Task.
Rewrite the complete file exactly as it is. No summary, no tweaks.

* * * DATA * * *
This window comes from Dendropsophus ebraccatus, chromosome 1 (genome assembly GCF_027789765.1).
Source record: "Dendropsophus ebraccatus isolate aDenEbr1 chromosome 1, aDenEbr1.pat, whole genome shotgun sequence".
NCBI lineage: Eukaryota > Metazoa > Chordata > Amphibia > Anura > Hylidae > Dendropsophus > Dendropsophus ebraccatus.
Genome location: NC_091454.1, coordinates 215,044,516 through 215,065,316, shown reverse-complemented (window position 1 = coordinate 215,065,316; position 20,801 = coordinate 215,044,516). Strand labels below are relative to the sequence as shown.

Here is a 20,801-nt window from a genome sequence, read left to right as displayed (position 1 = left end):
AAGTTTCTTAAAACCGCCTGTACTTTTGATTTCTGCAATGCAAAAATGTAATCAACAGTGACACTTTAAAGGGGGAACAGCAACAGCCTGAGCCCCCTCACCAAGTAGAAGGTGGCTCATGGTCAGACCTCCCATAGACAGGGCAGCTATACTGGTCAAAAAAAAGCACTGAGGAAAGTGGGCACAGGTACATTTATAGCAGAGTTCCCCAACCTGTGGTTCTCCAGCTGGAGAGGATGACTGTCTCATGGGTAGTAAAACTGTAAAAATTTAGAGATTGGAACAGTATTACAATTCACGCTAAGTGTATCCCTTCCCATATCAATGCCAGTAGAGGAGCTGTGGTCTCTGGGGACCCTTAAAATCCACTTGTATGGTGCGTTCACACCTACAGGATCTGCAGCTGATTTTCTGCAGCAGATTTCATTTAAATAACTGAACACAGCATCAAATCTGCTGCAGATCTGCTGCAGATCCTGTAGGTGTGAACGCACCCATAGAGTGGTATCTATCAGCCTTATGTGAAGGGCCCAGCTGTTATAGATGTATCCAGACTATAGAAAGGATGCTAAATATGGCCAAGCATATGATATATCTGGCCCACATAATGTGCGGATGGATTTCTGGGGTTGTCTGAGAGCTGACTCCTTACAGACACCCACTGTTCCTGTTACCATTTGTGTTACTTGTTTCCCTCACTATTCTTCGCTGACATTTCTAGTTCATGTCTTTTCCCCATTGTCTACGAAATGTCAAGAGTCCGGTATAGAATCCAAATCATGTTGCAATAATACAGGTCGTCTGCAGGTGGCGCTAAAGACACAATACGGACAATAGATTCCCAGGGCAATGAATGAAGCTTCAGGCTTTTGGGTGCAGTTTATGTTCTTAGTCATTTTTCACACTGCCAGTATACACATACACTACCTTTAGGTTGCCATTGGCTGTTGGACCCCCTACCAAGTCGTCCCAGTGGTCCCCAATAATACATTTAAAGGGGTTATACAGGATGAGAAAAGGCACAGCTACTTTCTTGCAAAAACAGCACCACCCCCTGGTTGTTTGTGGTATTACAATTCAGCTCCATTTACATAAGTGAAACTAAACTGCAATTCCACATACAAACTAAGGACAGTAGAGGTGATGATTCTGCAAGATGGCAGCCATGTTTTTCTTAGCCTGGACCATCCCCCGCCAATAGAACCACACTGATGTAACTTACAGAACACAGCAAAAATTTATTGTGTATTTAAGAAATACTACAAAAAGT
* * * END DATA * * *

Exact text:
This window comes from Dendropsophus ebraccatus, chromosome 1 (genome assembly GCF_027789765.1).
Source record: "Dendropsophus ebraccatus isolate aDenEbr1 chromosome 1, aDenEbr1.pat, whole genome shotgun sequence".
NCBI lineage: Eukaryota > Metazoa > Chordata > Amphibia > Anura > Hylidae > Dendropsophus > Dendropsophus ebraccatus.
Genome location: NC_091454.1, coordinates 215,044,516 through 215,065,316, shown reverse-complemented (window position 1 = coordinate 215,065,316; position 20,801 = coordinate 215,044,516). Strand labels below are relative to the sequence as shown.

Here is a 20,801-nt window from a genome sequence, read left to right as displayed (position 1 = left end):
AAGTTTCTTAAAACCGCCTGTACTTTTGATTTCTGCAATGCAAAAATGTAATCAACAGTGACACTTTAAAGGGGGAACAGCAACAGCCTGAGCCCCCTCACCAAGTAGAAGGTGGCTCATGGTCAGACCTCCCATAGACAGGGCAGCTATACTGGTCAAAAAAAAGCACTGAGGAAAGTGGGCACAGGTACATTTATAGCAGAGTTCCCCAACCTGTGGTTCTCCAGCTGGAGAGGATGACTGTCTCATGGGTAGTAAAACTGTAAAAATTTAGAGATTGGAACAGTATTACAATTCACGCTAAGTGTATCCCTTCCCATATCAATGCCAGTAGAGGAGCTGTGGTCTCTGGGGACCCTTAAAATCCACTTGTATGGTGCGTTCACACCTACAGGATCTGCAGCTGATTTTCTGCAGCAGATTTCATTTAAATAACTGAACACAGCATCAAATCTGCTGCAGATCTGCTGCAGATCCTGTAGGTGTGAACGCACCCATAGAGTGGTATCTATCAGCCTTATGTGAAGGGCCCAGCTGTTATAGATGTATCCAGACTATAGAAAGGATGCTAAATATGGCCAAGCATATGATATATCTGGCCCACATAATGTGCGGATGGATTTCTGGGGTTGTCTGAGAGCTGACTCCTTACAGACACCCACTGTTCCTGTTACCATTTGTGTTACTTGTTTCCCTCACTATTCTTCGCTGACATTTCTAGTTCATGTCTTTTCCCCATTGTCTACGAAATGTCAAGAGTCCGGTATAGAATCCAAATCATGTTGCAATAATACAGGTCGTCTGCAGGTGGCGCTAAAGACACAATACGGACAATAGATTCCCAGGGCAATGAATGAAGCTTCAGGCTTTTGGGTGCAGTTTATGTTCTTAGTCATTTTTCACACTGCCAGTATACACATACACTACCTTTAGGTTGCCATTGGCTGTTGGACCCCCTACCAAGTCGTCCCAGTGGTCCCCAATAATACATTTAAAGGGGTTATACAGGATGAGAAAAGGCACAGCTACTTTCTTGCAAAAACAGCACCACCCCCTGGTTGTTTGTGGTATTACAATTCAGCTCCATTTACATAAGTGAAACTAAACTGCAATTCCACATACAAACTAAGGACAGTAGAGGTGATGATTCTGCAAGATGGCAGCCATGTTTTTCTTAGCCTGGACCATCCCCCGCCAATAGAACCACACTGATGTAACTTACAGAACACAGCAAAAATTTATTGTGTATTTAAGAAATACTACAAAAAGT